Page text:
While it is no secret that General Motors is going big on additive manufacturing technologies—it has approximately 75 additive machines on its R&D campus in Warren, Michigan, 24 of which are in the just-officially opened 15,000-square-foot Additive Industrialization Center (AIC), a purpose-built facility to help productionize the technologies, including selective laser sintering, selective laser melting, Multi-Jet Fusion and fused deposition modeling, deploying equipment from Stratasys, EOS and HP—what’s interesting is that it is looking at additive as another process in the company’s product development and manufacturing toolbox.
Corvette C8 brake cooling duct printed with additive manufacturing. (Images: Steve Fecht for GM)
As Dominick Lentine, Additive Manufacturing team lead, who concentrates on the manufacturing uses of additive puts it, “We’re not looking for one killer application. We can stamp, mold, cast or 3D print a part.” Whichever makes the most sense, they’re going to use.
But it is clear that the use of additive is going to do nothing but grow at GM as the company works to speed product development and reduce costs.
Essentially, GM is using additive for:
- Functional prototypes
- Low-volume production parts
Of the three, tooling is, according to Ron Daul, GM director of Additive Manufacturing and Polymer Centers, the biggest application of the three.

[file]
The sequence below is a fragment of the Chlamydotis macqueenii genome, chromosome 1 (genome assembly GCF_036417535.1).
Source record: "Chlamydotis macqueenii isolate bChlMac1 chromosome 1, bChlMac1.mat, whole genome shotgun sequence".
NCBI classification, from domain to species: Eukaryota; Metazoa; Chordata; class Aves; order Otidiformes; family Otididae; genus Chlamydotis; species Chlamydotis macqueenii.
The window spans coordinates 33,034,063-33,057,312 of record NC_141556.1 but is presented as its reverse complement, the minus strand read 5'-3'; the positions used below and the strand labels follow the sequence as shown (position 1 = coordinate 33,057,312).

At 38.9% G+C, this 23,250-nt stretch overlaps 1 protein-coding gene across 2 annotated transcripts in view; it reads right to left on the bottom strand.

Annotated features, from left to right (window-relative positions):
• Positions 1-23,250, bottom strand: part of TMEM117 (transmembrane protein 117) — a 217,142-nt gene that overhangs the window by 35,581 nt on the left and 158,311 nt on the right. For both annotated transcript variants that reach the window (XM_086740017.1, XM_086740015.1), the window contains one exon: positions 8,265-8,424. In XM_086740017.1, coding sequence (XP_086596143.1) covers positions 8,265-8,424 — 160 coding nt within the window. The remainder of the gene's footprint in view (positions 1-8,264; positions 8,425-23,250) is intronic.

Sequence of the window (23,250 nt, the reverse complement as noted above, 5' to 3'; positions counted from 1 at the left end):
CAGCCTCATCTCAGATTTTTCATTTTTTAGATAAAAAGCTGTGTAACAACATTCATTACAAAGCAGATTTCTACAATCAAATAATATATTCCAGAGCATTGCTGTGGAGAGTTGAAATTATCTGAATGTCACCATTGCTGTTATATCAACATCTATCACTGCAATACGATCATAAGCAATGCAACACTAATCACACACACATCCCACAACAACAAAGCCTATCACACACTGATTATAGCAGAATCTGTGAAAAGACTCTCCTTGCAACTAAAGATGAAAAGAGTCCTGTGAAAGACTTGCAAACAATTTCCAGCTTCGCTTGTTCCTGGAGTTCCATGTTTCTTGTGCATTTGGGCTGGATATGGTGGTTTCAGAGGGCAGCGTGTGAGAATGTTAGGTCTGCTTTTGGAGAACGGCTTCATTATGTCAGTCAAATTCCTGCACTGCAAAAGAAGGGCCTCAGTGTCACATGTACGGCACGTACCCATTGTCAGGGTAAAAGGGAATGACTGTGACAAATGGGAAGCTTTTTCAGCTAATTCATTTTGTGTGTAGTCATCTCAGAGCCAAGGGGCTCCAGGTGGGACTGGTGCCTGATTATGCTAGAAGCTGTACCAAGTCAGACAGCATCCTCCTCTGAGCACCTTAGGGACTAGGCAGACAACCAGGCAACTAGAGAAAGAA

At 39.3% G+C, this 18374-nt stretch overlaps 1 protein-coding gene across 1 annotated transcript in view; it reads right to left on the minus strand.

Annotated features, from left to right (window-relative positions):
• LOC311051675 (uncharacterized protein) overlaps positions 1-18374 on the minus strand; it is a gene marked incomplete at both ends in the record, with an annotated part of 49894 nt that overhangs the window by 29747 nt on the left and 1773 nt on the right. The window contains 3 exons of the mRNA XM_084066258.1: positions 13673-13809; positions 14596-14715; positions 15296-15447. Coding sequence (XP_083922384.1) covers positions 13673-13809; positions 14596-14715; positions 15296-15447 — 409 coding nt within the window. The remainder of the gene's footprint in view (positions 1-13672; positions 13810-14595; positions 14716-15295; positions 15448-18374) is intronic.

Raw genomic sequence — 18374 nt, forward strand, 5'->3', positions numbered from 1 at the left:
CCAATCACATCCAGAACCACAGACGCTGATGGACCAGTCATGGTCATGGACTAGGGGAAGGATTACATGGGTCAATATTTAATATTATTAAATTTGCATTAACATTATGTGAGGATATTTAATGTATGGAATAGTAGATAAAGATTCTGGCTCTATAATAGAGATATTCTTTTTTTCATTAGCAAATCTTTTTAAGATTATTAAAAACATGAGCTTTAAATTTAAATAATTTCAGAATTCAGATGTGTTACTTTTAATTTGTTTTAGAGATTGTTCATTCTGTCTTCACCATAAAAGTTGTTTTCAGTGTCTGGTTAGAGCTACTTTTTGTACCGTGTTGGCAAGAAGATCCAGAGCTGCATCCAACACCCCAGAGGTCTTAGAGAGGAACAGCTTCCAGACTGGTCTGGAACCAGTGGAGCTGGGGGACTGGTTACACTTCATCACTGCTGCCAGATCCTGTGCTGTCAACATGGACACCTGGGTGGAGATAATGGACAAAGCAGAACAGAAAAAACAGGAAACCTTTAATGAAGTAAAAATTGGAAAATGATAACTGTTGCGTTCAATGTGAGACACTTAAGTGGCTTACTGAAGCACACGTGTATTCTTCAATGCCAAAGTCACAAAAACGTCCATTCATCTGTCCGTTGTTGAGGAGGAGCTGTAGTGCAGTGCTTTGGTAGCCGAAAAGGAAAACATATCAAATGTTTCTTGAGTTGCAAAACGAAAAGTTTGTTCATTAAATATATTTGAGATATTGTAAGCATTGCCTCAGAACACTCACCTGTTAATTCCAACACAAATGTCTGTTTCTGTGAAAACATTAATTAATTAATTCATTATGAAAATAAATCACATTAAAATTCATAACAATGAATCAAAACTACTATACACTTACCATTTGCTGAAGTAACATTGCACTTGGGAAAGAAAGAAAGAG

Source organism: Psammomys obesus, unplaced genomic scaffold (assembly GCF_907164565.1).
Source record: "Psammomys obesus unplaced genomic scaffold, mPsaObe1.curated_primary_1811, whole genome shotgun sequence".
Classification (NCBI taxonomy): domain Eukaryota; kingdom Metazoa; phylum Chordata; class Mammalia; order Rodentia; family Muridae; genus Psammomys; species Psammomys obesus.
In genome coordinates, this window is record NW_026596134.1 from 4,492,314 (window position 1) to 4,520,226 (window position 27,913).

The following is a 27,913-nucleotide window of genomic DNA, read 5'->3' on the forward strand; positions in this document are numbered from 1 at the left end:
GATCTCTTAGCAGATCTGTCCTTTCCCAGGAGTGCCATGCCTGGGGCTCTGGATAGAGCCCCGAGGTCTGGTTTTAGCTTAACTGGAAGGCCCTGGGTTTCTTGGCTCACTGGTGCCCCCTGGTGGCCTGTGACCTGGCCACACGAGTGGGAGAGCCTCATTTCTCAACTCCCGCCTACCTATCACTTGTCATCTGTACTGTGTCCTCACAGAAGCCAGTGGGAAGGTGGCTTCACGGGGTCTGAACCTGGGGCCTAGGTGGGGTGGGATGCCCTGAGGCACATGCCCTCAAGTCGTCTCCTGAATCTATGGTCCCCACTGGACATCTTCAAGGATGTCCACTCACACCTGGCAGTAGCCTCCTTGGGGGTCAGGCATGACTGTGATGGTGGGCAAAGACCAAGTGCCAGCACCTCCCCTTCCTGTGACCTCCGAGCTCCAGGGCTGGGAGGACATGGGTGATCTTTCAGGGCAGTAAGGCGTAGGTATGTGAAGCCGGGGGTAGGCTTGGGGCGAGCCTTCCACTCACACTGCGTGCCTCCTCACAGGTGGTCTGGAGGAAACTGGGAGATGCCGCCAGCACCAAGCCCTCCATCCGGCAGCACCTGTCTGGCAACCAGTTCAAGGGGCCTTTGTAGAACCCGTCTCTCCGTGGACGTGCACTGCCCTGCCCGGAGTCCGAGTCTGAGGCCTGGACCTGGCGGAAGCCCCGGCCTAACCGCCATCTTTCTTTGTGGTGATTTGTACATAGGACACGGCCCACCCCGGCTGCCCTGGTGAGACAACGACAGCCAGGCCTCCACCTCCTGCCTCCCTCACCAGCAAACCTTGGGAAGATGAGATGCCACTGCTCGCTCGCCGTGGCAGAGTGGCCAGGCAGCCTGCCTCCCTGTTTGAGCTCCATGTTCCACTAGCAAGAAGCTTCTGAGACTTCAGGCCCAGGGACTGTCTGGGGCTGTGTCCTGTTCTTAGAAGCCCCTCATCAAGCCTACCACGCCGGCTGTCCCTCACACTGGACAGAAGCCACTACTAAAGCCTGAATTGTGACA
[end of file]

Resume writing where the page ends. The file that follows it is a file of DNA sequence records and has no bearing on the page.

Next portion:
Tooling is a big application for additive. This is for use at the Arlington Assembly plant.
For example, they’re using nylon-carbon fiber body quality tools at the Arlington Assembly Plant built with additive—about 100 of them—that were made with additive rather than the conventional steel and aluminum tools used. According to Lentine, there is an 84% weight reduction, a 91% cost reduction, and a 10-week lead time reduction (from 14 to 4 weeks).
At Orion Assembly, they have produced a roof load arm fixture with additive that is robotically manipulated. In this case, there is a 65% weight reduction compared to the welded steel assembly that had been previously used and they were able to build the additive tool in less than a week rather than the five that the steel tool required.
A C8.R Corvette oil inlet and tank. It had been an assembly consisting of eight welded components; it is printed in two.
Lentine notes that the lighter tool has the potential of reducing cycle times as it can be more readily manipulated. Or there could a capital expenditure reduction, as the use of lighter tools can lead to the use of smaller robots.
Ali Shabbir, GM engineering group manager of Additive Manufacturing and Design Product Applications, calls additive “a game changer in the manufacturing tooling space.”
Yes, there are things like the additive Corvette brake cooling ducts that were used for functional testing. These ducts, Shabbir says, were used in place of injection-molded ducts. They produced the ducts in less than a week rather than the 10 it takes with conventional processes. There was a 64% cost save. Shabbir describes additive as providing “unparalleled speed and agility” for the development process.
“The number of production parts we do is small now,” Shabbir says, adding, “But I do see that growing.”
According to Daul, the material that has been most widely used so far is nylon and carbon fiber as it works well in the tooling applications. But he thinks that as the number of applications grows, there will be an increasing amount of polymers and metals that will be used in the additive applications.
Underscoring the importance of additive at GM, Greg Warden, GM executive director of Body, Accessories, Dimensional, Additive and Materials Engineering, says, “Additive manufacturing plays a critical role in helping provide agility and speed across product development and manufacturing.”